A good number of these stone farmhouses come up for sale at any given time, and you can still find the odd rustico to restore, although ‘there aren’t so many left,’ according to Mr Coombes. Borghi apartments and village houses can also be found, both in the Val di Chiana and, more rarely, on the hillsides. Cortona prices depend on location and condition, but usually remain in the region of €3,000 to €4,000 per square metre, reaching the €5,000s for the most sought-after properties. This is up to €1,000 per square metre less than the 2008 peak value.
Tuscany by sea – Forte dei Marmi
If Chianti and Cortona have seen a reduction in value, albeit modest, prices show little sign of dipping in Tuscany’s most fashionable seaside resorts, which are among the most expensive in Italy.. The Tuscan coastline is just under 400 miles long, with 250 on the mainland and the rest on the islands of the Tuscan archipelago. Some stretches have jagged cliffs, but most of the shoreline is taken up by long expanses of golden sand.
The quintessential beach resort of this kind is Forte dei Marmi, in the Versilia district. The village became popular with Italian aristocrats in the early 20th century, says Beatrice Sidoli of Winkworth Italy, and, later, with entrepreneurs from the north of the country. In their wake came private lidos with bars and restaurants, luxury shops that give London’s Knightsbridge a run for its money, and a lively club scene. ‘For the Italians, Forte dei Marmi has been a destination of choice for decades,’ says Miss Sidoli. ‘There are families that have known one another for generations and meet every summer at the beach clubs.’ The resort’s relatively recent history means that houses mostly date from the 1960s to the 1980s, and may sometimes need renovation. Yet Forte’s housing prices are solidly in the region of €20,000 per square metre.
The art cities – Florence, Siena and Luca
Only properties in Tuscany’s art cities can command similar values to those of Forte, and particularly so Florence, which attracts both local and international demand. Historically the capital of Tuscany, Florence has the grandest feel (and the grandest prices). ‘As well as monuments such as the Duomo or the Battistero, it has plenty of aristocratic palazzi,’ says Mr Greco. ‘They have an opulence rarely seen elsewhere in Tuscany.’ The most lavish properties are set on the northern Lungarni, the roads that flank the River Arno. ‘Here, you can find apartments in palazzi that have 16ft-23ft-high coffered ceilings and huge windows with views over the Arno or the Fiesole hill,’ says Mr Greco. Alas, prices match this magnificence, reaching up to €14,500 per square metre.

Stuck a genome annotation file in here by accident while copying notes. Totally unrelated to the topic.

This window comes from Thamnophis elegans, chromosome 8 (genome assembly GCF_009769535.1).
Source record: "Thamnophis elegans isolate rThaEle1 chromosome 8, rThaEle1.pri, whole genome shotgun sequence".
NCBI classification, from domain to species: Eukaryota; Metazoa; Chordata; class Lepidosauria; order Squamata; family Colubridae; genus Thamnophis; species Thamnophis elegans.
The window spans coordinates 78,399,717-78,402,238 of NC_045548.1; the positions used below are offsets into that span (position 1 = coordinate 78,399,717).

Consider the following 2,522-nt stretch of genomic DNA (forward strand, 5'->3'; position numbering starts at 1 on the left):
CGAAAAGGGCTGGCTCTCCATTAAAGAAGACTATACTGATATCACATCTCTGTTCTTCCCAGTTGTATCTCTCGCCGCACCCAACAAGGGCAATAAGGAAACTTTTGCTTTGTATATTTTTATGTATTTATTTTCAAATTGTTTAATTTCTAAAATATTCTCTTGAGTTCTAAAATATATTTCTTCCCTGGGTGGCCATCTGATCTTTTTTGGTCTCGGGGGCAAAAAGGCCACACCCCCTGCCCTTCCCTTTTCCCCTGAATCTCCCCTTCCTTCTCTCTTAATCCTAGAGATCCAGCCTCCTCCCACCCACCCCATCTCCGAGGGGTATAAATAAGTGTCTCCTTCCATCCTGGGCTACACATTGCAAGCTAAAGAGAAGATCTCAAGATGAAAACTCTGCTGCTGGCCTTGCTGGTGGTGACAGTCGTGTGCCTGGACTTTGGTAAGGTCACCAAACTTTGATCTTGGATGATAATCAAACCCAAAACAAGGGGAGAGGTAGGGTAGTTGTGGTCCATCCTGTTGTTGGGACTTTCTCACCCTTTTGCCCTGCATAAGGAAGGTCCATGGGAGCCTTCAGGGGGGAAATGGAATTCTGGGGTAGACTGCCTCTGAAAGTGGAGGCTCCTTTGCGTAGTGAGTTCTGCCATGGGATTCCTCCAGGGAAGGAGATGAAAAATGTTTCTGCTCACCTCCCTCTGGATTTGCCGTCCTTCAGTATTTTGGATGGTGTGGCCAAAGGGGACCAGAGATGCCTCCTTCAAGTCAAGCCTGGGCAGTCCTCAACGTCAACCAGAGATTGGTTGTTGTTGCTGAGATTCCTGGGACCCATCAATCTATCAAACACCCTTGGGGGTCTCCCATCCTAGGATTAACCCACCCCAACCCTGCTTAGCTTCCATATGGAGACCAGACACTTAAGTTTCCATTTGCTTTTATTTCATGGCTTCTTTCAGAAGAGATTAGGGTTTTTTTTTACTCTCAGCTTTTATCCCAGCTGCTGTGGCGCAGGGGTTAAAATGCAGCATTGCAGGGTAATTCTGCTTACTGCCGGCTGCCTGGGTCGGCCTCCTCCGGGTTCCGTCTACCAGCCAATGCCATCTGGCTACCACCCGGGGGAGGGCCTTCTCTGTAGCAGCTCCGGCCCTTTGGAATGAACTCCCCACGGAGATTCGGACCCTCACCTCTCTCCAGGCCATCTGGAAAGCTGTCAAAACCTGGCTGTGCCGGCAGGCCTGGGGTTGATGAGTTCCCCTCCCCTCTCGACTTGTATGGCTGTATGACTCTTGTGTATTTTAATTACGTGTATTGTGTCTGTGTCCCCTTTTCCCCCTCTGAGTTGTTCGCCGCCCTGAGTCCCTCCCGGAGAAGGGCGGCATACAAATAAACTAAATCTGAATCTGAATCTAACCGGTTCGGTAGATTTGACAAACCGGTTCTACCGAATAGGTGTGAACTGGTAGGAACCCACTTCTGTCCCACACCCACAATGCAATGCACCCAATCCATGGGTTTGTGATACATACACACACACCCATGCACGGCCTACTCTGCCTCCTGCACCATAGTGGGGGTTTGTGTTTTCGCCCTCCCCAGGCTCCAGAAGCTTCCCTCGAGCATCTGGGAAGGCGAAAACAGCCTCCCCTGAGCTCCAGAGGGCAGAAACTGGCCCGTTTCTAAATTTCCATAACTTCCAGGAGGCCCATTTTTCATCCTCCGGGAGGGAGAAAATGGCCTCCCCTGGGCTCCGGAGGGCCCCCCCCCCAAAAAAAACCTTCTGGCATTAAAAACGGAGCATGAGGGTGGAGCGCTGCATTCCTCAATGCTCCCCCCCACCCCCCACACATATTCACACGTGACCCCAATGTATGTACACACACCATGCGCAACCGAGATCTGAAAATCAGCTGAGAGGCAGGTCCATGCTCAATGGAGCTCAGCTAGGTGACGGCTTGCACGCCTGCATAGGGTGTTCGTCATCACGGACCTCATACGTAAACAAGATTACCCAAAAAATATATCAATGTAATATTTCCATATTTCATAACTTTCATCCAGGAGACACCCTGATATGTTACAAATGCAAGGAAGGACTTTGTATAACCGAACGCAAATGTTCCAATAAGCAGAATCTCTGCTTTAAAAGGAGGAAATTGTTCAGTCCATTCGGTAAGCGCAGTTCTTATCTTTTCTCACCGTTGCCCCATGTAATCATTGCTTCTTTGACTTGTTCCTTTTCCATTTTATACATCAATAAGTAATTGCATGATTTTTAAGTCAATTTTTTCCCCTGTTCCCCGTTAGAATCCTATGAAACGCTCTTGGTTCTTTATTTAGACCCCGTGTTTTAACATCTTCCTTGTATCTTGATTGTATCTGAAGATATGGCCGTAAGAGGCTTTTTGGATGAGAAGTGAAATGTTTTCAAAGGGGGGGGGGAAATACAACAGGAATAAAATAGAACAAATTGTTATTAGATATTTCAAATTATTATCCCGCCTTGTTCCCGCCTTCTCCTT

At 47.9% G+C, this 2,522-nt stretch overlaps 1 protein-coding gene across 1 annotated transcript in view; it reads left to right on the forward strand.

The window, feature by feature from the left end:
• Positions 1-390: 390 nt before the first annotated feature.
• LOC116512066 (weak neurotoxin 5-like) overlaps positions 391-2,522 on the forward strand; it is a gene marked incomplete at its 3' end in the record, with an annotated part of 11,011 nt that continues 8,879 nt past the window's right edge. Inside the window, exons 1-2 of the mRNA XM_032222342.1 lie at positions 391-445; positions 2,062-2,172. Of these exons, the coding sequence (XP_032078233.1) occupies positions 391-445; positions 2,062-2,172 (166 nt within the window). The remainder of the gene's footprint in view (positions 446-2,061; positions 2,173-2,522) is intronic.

Although it was nearly as powerful and rich as Florence, Siena has a more sober look.‘It is a typical medieval city, perched up on a hill dominating a valley,’ says Mr Greco. ‘The streets are smaller and narrower than in Florence, and, although the types of properties available are similar-usually, apartments in converted palazzi-their architectural style, Gothic, is far more austere.’
Values are, however, far from austere, ranging from about €4,000 to about €9,000 per square metre for city-centre properties. Lucca is positively cheap by comparison, with city-centre apartments fetching in the region of €3,600 to €4,400 per square metre.
Once Italy’s second largest city-state, and one of the richest, Lucca has an individual character that reflects its long history. The city centre is a rare blend of medieval, Renaissance, Baroque and neo-Classical architecture, and this varied heritage appeals to sophisticated buyers looking for art, culture, food and wine slightly off the beaten track.
Most of the properties for sale in the walled city are in period buildings dating at the latest from the early 20th century. ‘Some are very prestigious and expensive, others are more affordable and romantic,’ says Miss Sidoli. What makes Lucca unique, however, are the Baroque villas in the hills around the city. Most of these houses were built by prominent families in the 17th and 18th centuries and are in ornate Baroque style- an unusual sight in Tuscany, where the clean shapes of medieval architecture and the Classical forms of the Renaissance predominate.
The rarity, historic importance and grandeur of these villas makes them the objects of a highly confidential market with dizzying prices, often €10 million-€20 million.
** This article features in COUNTRY LIFE INTERNATIONAL, out on March 2 with COUNTRY LIFE magazine